March 24, 2020

Covid-19 and need for research on its impact on pregnancy, birth and fetal-newborn outcomes

Just a few days ago a young woman who works at my retirement community told me that she has many friends who are pregnant and several just about to deliver. They are scared especially since we do not know much about the virus and birth. The virus she is talking about is no surprise, SARS-CoV2 which is the cause of Covid-19. Little is known of the natural history of Covid-19 in pregnancy at the present moment. The physiological alterations of pregnancy including the dampening of the immune system and the changes in the respiratory system as well enhance the pregnant women’s susceptibility to infectious disease and presumably to Covid-19. There have been a few small case studies that have been reported so far. There does not appear so far to be evidence that the SRAS-CoV2 can be transmitted across the placenta. However, it is possible that has infants are born vaginally they might get infected by exposure to the maternal microbiome. Since SARS-CoV2 is 79% similar to SARS-CoV1, the virus that causes severe acute respiratory syndrome,(SARS) studies of that virus during pregnancy and birth have been reviewed for clues to the impact of SARS-CoV2 on pregnancy and birth. These studies on SARS-CoV1 are limited as well but suggest that pregnancy maybe associated with severe disease if the mother develops SARS. SARS is associated with increased risk of spontaneous abortion ( miscarriage) fetal growth restriction and preterm births.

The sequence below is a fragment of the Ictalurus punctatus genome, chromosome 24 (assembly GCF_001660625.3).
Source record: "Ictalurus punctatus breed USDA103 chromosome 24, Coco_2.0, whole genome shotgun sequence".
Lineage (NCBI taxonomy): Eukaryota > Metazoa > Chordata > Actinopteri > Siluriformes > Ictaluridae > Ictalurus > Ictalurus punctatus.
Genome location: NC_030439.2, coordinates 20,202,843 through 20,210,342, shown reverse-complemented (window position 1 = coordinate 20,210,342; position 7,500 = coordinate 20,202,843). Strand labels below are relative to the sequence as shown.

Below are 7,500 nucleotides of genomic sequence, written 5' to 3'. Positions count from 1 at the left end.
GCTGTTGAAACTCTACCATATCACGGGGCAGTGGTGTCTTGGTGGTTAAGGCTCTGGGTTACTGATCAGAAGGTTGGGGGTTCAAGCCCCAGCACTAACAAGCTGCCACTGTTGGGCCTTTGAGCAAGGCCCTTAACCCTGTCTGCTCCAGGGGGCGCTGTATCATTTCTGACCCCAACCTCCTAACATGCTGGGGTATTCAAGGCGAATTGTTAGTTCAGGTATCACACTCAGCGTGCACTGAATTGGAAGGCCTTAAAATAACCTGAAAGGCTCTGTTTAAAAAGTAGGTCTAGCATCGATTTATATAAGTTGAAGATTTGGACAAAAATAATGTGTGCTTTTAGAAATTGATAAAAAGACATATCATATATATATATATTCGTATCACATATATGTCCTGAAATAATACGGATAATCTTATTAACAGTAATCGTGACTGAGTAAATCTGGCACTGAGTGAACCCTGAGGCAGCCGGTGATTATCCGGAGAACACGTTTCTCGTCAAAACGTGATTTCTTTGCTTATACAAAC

The US Centers for Disease Control and the professional societies of physicians – obstetricians and pediatricians as well as nurse-midwifery organizations have already considered these concerns and published guidelines for care. Duke Medical School where I am an Emerita Professor has established a special out patient facility for pregnant patients from all of their Duke Health system facilities and practices who develop the Covid-19 infection will be given prenatal care. Furthermore, they have established protocols for pregnant patients during labor and delivery. I am certain that they are not alone and that all hospitals and health systems across the county are doing similar things. Nurse-midwifes have written protocols and have conducted nationwide discussions regarding the care of their patients. I am certain that these protocols will change as we begin to understand this pandemic disease. The protocols are designed ensure the safety of mother and baby and will also protect the individuals giving care who are all at risk for acquiring the infection. If they get sick, they will need to stop working and that cannot happen. Some of parts of the protocols are upsetting to young families as visitors need to be limited so education of childbearing women and families are essential.